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Having trouble telling your story on video?

In this episode of the SMARKETING Show, Rick Lambert Interviews movie producer Kap Chatfield to uncover the “story telling structure” any business or individual can use to tell their story.

According to Kap, every story includes what the movie industry calls the basic narrative arc.

The Basic Narrative “Arc”

The storytelling arc begins with an attention grabber, called the “hook” in film making. The hook sets the stage for your story. After the hook, you lay out the context of your story, like who is the main character, what is their desire, what problems are in the way, etc.

Once you’ve developed your “character,” it’s time to develop your “inciting incident” which is where you explore your business’s journey, and how your business model, or brand, was tested and how you triumphed and came through with a solution.

The key to telling a successful story will depend on your ability to make your customer persona (the audience) the star of the show – not your business. For example, presenting scenarios they can relate to, sharing real challenges people have had and, of course, how your product or service was able to help them achieve something positive in the end.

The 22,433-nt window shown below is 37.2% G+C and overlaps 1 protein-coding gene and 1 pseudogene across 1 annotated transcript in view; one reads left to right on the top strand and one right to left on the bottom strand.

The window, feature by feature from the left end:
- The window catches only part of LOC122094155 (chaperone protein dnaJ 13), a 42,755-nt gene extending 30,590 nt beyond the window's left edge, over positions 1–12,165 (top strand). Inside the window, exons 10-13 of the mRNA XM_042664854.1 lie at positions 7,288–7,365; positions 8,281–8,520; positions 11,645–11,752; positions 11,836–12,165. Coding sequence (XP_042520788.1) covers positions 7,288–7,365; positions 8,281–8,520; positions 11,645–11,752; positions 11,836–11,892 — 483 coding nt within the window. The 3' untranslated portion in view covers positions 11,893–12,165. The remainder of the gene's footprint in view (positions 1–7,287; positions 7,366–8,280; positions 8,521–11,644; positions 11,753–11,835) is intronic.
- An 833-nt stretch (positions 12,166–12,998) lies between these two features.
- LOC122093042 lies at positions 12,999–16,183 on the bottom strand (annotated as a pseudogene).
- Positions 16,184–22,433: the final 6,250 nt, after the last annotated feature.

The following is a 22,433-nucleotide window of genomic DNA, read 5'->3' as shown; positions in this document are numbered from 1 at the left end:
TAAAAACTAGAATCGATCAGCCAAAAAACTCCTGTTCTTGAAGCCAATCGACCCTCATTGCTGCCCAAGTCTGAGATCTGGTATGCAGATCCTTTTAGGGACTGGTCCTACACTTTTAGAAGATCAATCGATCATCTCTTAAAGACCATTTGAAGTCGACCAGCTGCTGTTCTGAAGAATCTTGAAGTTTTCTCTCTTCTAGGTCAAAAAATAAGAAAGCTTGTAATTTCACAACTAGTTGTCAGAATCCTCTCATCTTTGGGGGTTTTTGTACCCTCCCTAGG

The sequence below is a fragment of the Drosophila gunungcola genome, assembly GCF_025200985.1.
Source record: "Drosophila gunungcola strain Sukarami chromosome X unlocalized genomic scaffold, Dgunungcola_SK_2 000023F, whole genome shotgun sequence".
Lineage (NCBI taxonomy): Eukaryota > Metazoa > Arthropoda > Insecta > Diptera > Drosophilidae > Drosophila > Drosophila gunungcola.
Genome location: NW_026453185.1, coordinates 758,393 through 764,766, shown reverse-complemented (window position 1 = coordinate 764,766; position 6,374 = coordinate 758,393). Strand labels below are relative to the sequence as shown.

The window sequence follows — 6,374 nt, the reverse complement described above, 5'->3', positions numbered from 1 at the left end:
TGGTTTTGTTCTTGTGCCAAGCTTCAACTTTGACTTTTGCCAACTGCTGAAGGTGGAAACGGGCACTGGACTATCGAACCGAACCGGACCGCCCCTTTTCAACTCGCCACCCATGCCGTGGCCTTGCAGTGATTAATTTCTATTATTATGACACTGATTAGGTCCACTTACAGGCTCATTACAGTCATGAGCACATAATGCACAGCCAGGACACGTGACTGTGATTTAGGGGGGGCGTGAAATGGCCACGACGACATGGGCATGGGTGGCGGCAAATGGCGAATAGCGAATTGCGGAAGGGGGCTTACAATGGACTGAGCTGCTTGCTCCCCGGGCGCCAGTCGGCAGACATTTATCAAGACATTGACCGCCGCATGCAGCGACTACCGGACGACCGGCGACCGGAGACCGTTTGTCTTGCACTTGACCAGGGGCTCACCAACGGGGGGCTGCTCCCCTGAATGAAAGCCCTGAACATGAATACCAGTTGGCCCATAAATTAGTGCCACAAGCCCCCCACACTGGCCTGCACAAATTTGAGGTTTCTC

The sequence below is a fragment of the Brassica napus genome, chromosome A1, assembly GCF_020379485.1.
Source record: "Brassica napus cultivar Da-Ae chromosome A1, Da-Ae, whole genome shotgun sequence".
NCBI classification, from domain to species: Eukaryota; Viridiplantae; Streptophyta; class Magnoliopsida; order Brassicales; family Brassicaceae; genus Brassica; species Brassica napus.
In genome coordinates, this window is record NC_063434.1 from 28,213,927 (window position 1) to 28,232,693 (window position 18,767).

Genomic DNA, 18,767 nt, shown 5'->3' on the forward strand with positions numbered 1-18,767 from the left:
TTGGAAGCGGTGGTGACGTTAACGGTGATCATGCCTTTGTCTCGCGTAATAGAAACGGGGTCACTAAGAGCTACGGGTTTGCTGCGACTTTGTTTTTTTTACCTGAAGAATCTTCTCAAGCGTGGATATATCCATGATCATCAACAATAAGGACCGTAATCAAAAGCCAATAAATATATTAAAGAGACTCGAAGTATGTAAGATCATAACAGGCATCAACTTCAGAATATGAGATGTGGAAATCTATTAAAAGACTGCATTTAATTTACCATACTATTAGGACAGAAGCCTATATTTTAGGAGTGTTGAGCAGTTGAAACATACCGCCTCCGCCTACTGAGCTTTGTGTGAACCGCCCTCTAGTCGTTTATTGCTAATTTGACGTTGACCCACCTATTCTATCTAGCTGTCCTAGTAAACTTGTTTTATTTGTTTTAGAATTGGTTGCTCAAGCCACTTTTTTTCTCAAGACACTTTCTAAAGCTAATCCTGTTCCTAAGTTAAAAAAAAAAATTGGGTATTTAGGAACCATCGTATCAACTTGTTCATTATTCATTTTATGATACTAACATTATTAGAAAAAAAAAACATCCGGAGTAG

Just like a real movie.

Breaking Down the Narrative Arc for Your Business

When it comes to business storytelling consider and embrace the four “P’s”:

1. The Person – Your audience and the main character of the story. Who are they, and what do they want?

2. The Problem – There’s no good story without a problem. Define the problem as either internal, external, or eternal.

3. The Plan – Layout the plan to help the person address their problem and get to where they want to go.

4. The Promise – This is the happy ending where you tell the person what they can expect when implementing your plan. How will it change their life?

If you can create a narrative for your business that encompasses the four P’s, you’ll go a long way towards creating the compelling story that can grow your business and gain you followers.

Remember, you aren’t the main character, you’re the guide. The audience is the main character in your story.

This will undoubtedly be the hardest thing for most businesses to do. Putting the customer at the middle in your story makes sense and will likely get you more “viewers” if you follow this storytelling strategy.

To learn more about the art and science of storytelling, watch Rick’s full interview with Kap on The SMARKETING Show!

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